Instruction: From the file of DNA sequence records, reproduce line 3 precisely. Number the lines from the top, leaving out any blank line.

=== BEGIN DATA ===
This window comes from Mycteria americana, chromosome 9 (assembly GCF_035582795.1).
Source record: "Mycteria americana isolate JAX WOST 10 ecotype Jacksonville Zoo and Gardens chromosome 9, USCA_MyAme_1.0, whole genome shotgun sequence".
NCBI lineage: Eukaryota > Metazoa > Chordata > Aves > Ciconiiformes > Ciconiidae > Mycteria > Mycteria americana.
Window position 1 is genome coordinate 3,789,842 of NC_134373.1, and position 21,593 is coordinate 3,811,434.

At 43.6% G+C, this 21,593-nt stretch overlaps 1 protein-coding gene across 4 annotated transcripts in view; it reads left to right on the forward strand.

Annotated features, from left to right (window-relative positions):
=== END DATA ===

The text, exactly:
NCBI lineage: Eukaryota > Metazoa > Chordata > Aves > Ciconiiformes > Ciconiidae > Mycteria > Mycteria americana.